The 2009 Daring Cooks challenge was hosted by Simone of Junglefrog Cooking. Simone chose Salmon en Croute (or alternative recipes for Beef Wellington or Vegetable en Croute) from Good Food Online.
Thank you Simone for hosting this month's challenge. Her blog, Junglefrog Cooking, should have the other options to this challenge.
Recipe source : Good Food online
Mandatory for this challenge is to cook with pastry!
If you do not like fish or are allergic to salmon, you can substitute the salmon for the Beef version, which is Beef Wellington. Recipe below. Salmon can be substituted for another type of fish, although I am not sure which fish would do well in pastry. Vegetarian versions are also allowed. For a vegetarian version check out this recipe on my blog and leave out the chicken
For this challenge, I chose to do a Salmon en Croute and after Thanksgiving I decided to make a Vegetarian en Croute. I made the shortcrust recipe included in this challenge.
While this is not mandatory to do, I highly recommend making your own shortcrust pastry as it is very simple to do! As mentioned in the notes; please make sure to not add too much water as that is the key to having a successful shortcrust pastry.
[Looking at the shortcrust recipe, it appears to be very similar to a typical pie crust. The main difference is butter is used as the fat of choice for the shortcrust.]
450 gr (15.8 ounces or 3.2 cups ) of plain all purpose flour
200 gr ( 7 ounce) cold butter
pinch of salt
2 to 3 T of Water [Note: I ended up using more water about 4 1/2 T. I suspect the water quantity is off by 1/2]
[I opted to use a food processor.]
Stir in the salt, butter chunks and flour.
Blend until the butter is incorporated - with the appearance of corn meal or bread crumbs.
Then add 2-3 tbsp of water and mix to a firm dough.
Knead the dough briefly and gently on a floured surface.
Wrap in cling film and chill while preparing the filling.
Salmon en croute:
Mascarpone or cream cheese 5.2 ounces/150 gr [I could only find cream cheese]
Watercress, rocket (arugula) and spinach - 0.6 cup/4.2 ounces/120 gr
Shortcrust pastry - 17.6 ounces, 500 gr.
Salmon fillet (skinless)- 17.6 ounce/500 gr [Instead of a large fillet, I cut into individual servings which were about 4 ounces. My reasoning... more crust per person.]
egg - 1 medium sized
Preheat the oven to 200°C/390 F.
1.Put the cream cheese in a food processor with the watercress, spinach and rocket and whizz the lot until you have a creamy green puree. Season well.
2. Roll the pastry out so you can wrap the salmon in it completely (approx. 2-3 mm thick) and lay it on a buttered or oiled baking sheet (it will hang over the edges). Put the salmon in the middle. If it has a thinner tail end, tuck it under. Spoon half of the watercress mixture onto the salmon. Now fold the pastry over into a neat parcel (the join will be at the top, so trim the edge neatly), making sure you don’t have any thick lumps of pastry as these won’t cook through properly. Trim off any excess as you need to. Make 3 neat cuts in the pastry to allow steam to escape and make some decorations with the off-cuts to disguise the join if you like. Brush with the egg glaze.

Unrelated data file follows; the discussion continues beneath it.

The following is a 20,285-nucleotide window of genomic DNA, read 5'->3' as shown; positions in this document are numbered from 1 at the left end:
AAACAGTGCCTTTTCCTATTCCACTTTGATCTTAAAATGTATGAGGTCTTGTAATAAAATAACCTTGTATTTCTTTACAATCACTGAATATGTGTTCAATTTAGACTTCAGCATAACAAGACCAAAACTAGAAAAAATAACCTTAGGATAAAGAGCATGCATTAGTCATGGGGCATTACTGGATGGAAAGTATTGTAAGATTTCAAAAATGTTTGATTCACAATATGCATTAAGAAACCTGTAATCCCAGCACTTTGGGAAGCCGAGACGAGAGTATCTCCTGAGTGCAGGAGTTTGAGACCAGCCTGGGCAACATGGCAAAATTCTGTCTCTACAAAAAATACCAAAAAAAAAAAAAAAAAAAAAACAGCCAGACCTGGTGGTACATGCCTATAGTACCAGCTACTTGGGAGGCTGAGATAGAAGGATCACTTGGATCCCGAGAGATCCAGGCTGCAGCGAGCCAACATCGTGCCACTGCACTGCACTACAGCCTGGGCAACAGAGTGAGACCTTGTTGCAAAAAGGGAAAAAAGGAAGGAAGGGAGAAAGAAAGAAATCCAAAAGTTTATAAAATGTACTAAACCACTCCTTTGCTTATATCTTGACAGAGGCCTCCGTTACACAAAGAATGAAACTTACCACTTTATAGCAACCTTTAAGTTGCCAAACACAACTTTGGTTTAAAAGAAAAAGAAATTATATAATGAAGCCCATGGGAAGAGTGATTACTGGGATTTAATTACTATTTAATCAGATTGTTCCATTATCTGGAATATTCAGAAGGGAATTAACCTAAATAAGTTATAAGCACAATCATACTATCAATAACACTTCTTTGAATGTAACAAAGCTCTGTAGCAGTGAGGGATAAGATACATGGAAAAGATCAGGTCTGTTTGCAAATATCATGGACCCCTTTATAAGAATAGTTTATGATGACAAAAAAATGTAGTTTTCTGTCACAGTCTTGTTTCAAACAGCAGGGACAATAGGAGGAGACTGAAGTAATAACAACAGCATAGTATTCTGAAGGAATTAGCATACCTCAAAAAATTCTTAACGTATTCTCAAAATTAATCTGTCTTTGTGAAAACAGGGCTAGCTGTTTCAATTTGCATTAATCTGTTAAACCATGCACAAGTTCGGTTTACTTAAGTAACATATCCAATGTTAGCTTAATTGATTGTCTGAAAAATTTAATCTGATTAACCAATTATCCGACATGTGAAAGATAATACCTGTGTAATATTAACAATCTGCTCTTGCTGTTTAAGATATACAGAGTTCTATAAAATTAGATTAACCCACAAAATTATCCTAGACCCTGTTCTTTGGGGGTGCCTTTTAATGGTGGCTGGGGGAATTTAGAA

[The fillet was thin, so I doubled it over and applied sauce between layers. Also, the salmon was seasoned with salt and pepper.]
3. Bake for 30 minutes or until the pastry is crisp and browned. To test whether the salmon is cooked, push a sharp knife through one of the cuts into the flesh, wait for 3 seconds then test it against the inside of your wrist; if it is hot, the salmon is cooked. Serve with the rest of the watercress puree as a sauce.
[I played around with the folding. The "tuck-under" or the "crimp the edges" wrap.]
[While the salmon was baking, I embellished the sauce to make a basil-less pest. Is it still pesto without basil? lol! I added roasted pistachios and garlic to boost the flavor.]
Vegetarian en Croute
After Thanksgiving, I decided to use the remaining shortcrust to make a vegetarian en croute.
I used mushrooms, the remaining greens and ricotta.
The flavor of slowly sauteed mushrooms is wonderful. I think it has to do with the natural umami flavors that are brought out during the cooking process.
The mushroom were coarsely cut into quarters. The goal was to have some large chunks to give a feeling of heartiness. When mushrooms are sliced too thin, they eventually become too small.
8 oz Oyster Mushrooms
8 oz Button Mushrooms
1/4 (a couple pinches) Thyme
1 Shallot, diced
1 Green Onion, minced
2 Cloves Garlic, minced
2 T Butter or olive oil.
Salt and Pepper
2 C Fresh Spinach
2 C Arugula
The aromatics were sweated to flavor the oil/butter.
Next, the mushrooms and thyme is added and slowly cooked over medium heat.
The key is the slow saute will drive off moisture which will eventually lead to a nice golden browning of the mushrooms (as shown below).
Finally the greens are added... to cook down.
Allow the mixture to cool before using.
Making the en croute... add a layer of ricotta, followed with the mushroom mixture and sauce.
Another layer of ricotta and sauce... and wrap.
The Finished "En Croutes"
First the salmon... Surprisingly, the salmon was very moist and the crust held up to the moistness. I served with sauteed asparagus, glazed carrots and finally scalloped potatoes. I chose scalloped potatoes since they reminded me of fish scales. :-)
Finally, the vegetarian version.
I'm familiar with using mushrooms with meat dishes, such as a pot roast, but what was delicious surprise about the mushrooms was the "meaty" flavor. The cooking with the aromatics, butter and thyme (which is a common basis of a pot roast), plus the nicely browned mushrooms gave a terrific meat-like flavor. The flavor reminded me of the crispy brown bits on a seared steak or the pan fond after cooking a roast. That's the mysterious umami flavor at work. I was surprised by mock meat flavor that was achieved by the mushrooms. I learned something new. :-)